By Dr. Karen Shelby
Since the creation of the Belgian state in 1831, some members of the Flemish community have maintained citizenship as Flemings rather than as Belgians and have located their desire for independence from Belgium directly within the concept of a long-suffering and thus martyred history under Belgian (i.e. French-speaking) rule. This ideology is clearly articulated in two sets of stained glass windows located in the unusual and controversial IJzertoren Memorial Museum in Diskmuide, Belgium. Conceived as a memorial to the Flemish men who died at the Belgian front during the Great War, the memorial, and much of the symbolism ascribed to the site, has functioned as a physical manifestation of the idea of a distinct Flemish ethnicity as opposed to Belgian nationalism. This becomes evident, for instance, in the tower’s physical structure which evokes the tombstones designed for the Flemish soldiers containing the Flemish “AVV-VVK” inscription: “All for Flanders – Flanders for Christ”, which encodes the ideology and symbolism of the Flemish Movement within the language of martyrdom and perseverance (Picture 1).
The wholesale destruction of the first IJzertoren in 1946 served to confirm perceptions of unjust persecution from the Belgian state. As a result, the chapel on the ground floor of the second IJzertoren (rebuilt in 1965) returns the visitor to a resurrected Flemish nationalism that was heightened during the Great War. Two disparate sets of stained glass windows dominate the space.
The first set of windows emulates the Stations of the Cross, but the figure of Christ, typically represented moving toward his destiny as the first martyr, is replaced by the WWI soldier crawling in the mud of the front, guided by the AVV-VVK, towards his own submission to the Flemish Movement (Picture 2). The soldier/martyr is reminded of his suffering (Picture 3) and his cause (Picture 4). The windows are executed in the colours of the war front, as shades of brown and a dull golden light echo the ubiquitous mud of the trenches.
The dull, drab colours of the “martyr” windows are in direct contrast to a second set of windows, which are composed in the bright colours of traditional medieval stained glass. This second set of windows begins with an image of two “martyred” Flemish Earls who died resisting the 16th century Spanish occupation. The second window in the series (Picture 5) presents the WWI soldier as a medieval warrior. With the Lion of Flanders emblazoned on the flag behind him, the image conflates the medieval and romantic aspirations of a sovereign Flanders with the experience of the Flemish soldiers in the First World War. A more cultured and educated Flanders rises as revealed by a small figure in the lower right reading Flemish (not French) texts. This image may also refer to the construction of the WWI trenches (note the sandbags) and the reading of 19th century Flemish literature by the members of the Front Movement, a covert political movement organised in 1915 by a group of Flemish soldiers and dedicated to the recognition of Flemish culture and the primacy of the Flemish language.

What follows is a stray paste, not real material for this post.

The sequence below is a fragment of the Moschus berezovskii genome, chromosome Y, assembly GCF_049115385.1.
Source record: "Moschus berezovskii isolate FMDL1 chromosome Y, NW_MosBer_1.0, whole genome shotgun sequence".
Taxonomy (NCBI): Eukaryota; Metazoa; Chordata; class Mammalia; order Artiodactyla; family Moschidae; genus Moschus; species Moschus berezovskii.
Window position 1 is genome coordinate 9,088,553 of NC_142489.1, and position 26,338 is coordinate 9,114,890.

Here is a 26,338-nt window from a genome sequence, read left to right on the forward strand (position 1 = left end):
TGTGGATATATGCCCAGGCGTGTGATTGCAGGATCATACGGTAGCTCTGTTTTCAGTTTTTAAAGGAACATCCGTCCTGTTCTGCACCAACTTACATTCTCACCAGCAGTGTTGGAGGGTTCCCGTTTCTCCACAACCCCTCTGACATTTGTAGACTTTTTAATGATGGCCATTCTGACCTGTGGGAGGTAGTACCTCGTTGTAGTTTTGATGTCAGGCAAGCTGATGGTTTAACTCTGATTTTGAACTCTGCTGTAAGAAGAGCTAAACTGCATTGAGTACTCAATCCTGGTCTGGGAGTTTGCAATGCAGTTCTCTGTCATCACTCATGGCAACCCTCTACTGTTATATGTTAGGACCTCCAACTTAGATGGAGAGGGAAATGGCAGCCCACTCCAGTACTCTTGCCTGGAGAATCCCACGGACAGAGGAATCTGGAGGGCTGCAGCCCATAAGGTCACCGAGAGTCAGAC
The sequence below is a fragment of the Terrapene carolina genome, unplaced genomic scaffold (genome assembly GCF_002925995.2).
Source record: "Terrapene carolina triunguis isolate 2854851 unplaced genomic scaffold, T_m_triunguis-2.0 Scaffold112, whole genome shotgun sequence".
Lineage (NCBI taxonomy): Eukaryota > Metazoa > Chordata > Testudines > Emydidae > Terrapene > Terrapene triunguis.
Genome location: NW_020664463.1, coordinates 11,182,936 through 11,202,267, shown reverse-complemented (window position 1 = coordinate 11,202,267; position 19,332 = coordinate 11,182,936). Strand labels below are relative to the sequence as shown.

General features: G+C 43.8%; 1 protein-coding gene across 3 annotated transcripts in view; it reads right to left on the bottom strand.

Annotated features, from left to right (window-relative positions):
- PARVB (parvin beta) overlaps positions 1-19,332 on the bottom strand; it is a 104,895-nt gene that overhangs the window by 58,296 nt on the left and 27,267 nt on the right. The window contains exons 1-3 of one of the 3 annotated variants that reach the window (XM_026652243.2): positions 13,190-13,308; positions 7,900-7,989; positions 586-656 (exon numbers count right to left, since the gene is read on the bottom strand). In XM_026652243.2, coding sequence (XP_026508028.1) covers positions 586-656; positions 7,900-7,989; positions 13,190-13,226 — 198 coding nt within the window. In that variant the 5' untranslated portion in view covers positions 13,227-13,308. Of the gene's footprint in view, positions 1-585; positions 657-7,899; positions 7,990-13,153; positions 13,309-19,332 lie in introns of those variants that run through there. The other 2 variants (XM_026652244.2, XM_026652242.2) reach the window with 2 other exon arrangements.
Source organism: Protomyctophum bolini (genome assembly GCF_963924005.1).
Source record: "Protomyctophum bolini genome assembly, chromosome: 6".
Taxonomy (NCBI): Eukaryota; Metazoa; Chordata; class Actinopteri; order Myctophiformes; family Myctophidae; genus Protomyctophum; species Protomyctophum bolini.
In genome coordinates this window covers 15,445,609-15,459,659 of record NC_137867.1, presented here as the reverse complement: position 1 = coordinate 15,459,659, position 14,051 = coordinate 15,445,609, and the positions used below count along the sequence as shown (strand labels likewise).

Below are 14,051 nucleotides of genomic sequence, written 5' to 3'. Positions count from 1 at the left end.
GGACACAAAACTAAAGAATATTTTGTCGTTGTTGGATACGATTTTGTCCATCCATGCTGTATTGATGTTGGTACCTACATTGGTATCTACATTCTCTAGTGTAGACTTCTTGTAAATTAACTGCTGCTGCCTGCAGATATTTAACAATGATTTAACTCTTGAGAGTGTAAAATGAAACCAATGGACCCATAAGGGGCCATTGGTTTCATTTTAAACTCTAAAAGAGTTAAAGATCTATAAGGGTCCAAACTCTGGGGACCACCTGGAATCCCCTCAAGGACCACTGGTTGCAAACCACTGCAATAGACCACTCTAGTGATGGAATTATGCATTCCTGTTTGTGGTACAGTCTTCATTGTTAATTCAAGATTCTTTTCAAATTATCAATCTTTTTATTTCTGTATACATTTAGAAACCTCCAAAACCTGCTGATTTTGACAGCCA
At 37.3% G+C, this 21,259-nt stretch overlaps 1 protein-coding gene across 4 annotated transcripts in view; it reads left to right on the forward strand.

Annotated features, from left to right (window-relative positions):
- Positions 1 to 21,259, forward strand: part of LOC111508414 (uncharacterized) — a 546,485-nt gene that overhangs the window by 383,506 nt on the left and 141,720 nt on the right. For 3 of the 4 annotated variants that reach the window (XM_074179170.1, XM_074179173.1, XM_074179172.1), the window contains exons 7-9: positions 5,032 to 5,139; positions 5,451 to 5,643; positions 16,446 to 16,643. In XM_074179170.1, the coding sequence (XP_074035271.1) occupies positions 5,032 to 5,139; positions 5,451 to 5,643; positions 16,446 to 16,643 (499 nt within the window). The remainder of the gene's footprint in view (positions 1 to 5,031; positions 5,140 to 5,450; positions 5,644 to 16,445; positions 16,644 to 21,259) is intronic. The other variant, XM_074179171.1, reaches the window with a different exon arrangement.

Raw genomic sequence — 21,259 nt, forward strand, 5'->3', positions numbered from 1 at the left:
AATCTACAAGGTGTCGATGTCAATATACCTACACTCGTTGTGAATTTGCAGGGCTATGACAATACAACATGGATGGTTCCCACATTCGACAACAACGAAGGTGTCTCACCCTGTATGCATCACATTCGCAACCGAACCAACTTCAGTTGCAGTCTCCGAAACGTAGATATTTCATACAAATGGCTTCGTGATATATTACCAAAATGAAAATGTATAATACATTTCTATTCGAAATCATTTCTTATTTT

A second example depicts the triumphant reconstruction/resurrection of the IJzertoren after its destruction in WWII (Picture 6). With the IJzer cross behind him, a Flemish soldier holds aloft a medieval shield with the Lion of Flanders, a symbol of the Flemish Movement. Small crosses and rubble from the first IJzertoren suggest the deaths that make his triumph possible. A woman holds her baby up as an offering toward the Flemish ideal. A third window (not pictured) suggests the solace and vindication the Flemish soldier finds in the figure of the Virgin as she holds a Flemish tombstone adjacent to the scales of justice, serving to underscore the inequality felt by the Flemish soldiers at the hands of the French-speaking officer.
The stained glass windows in the IJzertoren Memorial continue to underscore the tower’s medieval foundations in the struggle for a Flemish consciousness. King Albert, in an attempt to boost army enlistments and national moral, appealed directly to the patriotic pride of the men of Flanders and explicitly recalled the 14th century Battle of the Golden Spurs (1302), a definitive landmark in the development of Flemish political independence. As verified by the stained glass in the IJzertoren, an emphasis on the Lion of Flanders, the symbol for Robrecht van Bethune, the heroic leader of this battle, continued in the post-war years, and has continued to shape Flemish political rhetoric today. Albert promised Flanders ‘equality in right and fact’… after the war. As the promise was not kept, the glass serves as a reminder of the Flemish struggle linking the injustices of the past to the goals in the present.
Karen Shelby is an Assistant Professor of Art History for the Department of Fine and Performing Arts, Baruch College, The City University of New York.
All pictures taken by J. Pingree, 2007.
 Graaf van Egmont and Philip de Montmorency, Count of Hoorne.